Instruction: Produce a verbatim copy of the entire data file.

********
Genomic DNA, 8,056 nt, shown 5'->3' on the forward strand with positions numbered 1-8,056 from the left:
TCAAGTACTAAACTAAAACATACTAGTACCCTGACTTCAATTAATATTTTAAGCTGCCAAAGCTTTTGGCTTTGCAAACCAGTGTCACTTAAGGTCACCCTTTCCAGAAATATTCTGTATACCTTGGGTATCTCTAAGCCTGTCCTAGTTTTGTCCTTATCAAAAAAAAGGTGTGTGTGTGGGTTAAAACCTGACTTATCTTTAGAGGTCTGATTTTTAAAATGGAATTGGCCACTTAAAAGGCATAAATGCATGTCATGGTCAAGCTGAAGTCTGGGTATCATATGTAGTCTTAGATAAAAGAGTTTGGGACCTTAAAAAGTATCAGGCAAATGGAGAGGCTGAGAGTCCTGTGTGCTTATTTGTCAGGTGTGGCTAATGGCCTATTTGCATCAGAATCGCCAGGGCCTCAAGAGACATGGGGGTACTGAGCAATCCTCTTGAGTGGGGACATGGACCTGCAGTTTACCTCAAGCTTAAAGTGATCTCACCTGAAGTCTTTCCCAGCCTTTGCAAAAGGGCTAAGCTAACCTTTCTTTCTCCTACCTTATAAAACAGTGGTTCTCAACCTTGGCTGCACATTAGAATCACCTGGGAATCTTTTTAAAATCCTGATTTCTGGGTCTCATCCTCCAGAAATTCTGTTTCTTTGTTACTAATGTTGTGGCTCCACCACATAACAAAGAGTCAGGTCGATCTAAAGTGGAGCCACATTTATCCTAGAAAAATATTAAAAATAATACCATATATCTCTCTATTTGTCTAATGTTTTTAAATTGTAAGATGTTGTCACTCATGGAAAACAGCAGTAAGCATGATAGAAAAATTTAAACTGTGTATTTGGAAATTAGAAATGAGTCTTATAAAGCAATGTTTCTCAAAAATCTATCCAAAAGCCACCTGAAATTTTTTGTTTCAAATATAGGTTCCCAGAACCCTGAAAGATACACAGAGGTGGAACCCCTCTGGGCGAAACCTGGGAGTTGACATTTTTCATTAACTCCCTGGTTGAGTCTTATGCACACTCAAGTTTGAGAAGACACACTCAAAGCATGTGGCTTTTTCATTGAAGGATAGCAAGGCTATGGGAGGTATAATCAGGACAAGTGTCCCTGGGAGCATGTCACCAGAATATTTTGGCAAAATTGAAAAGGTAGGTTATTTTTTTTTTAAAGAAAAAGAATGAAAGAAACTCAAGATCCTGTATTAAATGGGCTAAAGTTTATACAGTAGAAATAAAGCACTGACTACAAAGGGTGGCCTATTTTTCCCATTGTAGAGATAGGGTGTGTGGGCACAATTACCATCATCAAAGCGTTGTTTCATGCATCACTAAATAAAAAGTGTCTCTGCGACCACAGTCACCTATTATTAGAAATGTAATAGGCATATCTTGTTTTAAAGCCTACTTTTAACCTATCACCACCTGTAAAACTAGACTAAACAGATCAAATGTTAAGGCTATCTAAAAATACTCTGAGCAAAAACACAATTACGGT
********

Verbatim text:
Genomic DNA, 8,056 nt, shown 5'->3' on the forward strand with positions numbered 1-8,056 from the left:
TCAAGTACTAAACTAAAACATACTAGTACCCTGACTTCAATTAATATTTTAAGCTGCCAAAGCTTTTGGCTTTGCAAACCAGTGTCACTTAAGGTCACCCTTTCCAGAAATATTCTGTATACCTTGGGTATCTCTAAGCCTGTCCTAGTTTTGTCCTTATCAAAAAAAAGGTGTGTGTGTGGGTTAAAACCTGACTTATCTTTAGAGGTCTGATTTTTAAAATGGAATTGGCCACTTAAAAGGCATAAATGCATGTCATGGTCAAGCTGAAGTCTGGGTATCATATGTAGTCTTAGATAAAAGAGTTTGGGACCTTAAAAAGTATCAGGCAAATGGAGAGGCTGAGAGTCCTGTGTGCTTATTTGTCAGGTGTGGCTAATGGCCTATTTGCATCAGAATCGCCAGGGCCTCAAGAGACATGGGGGTACTGAGCAATCCTCTTGAGTGGGGACATGGACCTGCAGTTTACCTCAAGCTTAAAGTGATCTCACCTGAAGTCTTTCCCAGCCTTTGCAAAAGGGCTAAGCTAACCTTTCTTTCTCCTACCTTATAAAACAGTGGTTCTCAACCTTGGCTGCACATTAGAATCACCTGGGAATCTTTTTAAAATCCTGATTTCTGGGTCTCATCCTCCAGAAATTCTGTTTCTTTGTTACTAATGTTGTGGCTCCACCACATAACAAAGAGTCAGGTCGATCTAAAGTGGAGCCACATTTATCCTAGAAAAATATTAAAAATAATACCATATATCTCTCTATTTGTCTAATGTTTTTAAATTGTAAGATGTTGTCACTCATGGAAAACAGCAGTAAGCATGATAGAAAAATTTAAACTGTGTATTTGGAAATTAGAAATGAGTCTTATAAAGCAATGTTTCTCAAAAATCTATCCAAAAGCCACCTGAAATTTTTTGTTTCAAATATAGGTTCCCAGAACCCTGAAAGATACACAGAGGTGGAACCCCTCTGGGCGAAACCTGGGAGTTGACATTTTTCATTAACTCCCTGGTTGAGTCTTATGCACACTCAAGTTTGAGAAGACACACTCAAAGCATGTGGCTTTTTCATTGAAGGATAGCAAGGCTATGGGAGGTATAATCAGGACAAGTGTCCCTGGGAGCATGTCACCAGAATATTTTGGCAAAATTGAAAAGGTAGGTTATTTTTTTTTTAAAGAAAAAGAATGAAAGAAACTCAAGATCCTGTATTAAATGGGCTAAAGTTTATACAGTAGAAATAAAGCACTGACTACAAAGGGTGGCCTATTTTTCCCATTGTAGAGATAGGGTGTGTGGGCACAATTACCATCATCAAAGCGTTGTTTCATGCATCACTAAATAAAAAGTGTCTCTGCGACCACAGTCACCTATTATTAGAAATGTAATAGGCATATCTTGTTTTAAAGCCTACTTTTAACCTATCACCACCTGTAAAACTAGACTAAACAGATCAAATGTTAAGGCTATCTAAAAATACTCTGAGCAAAAACACAATTACGGT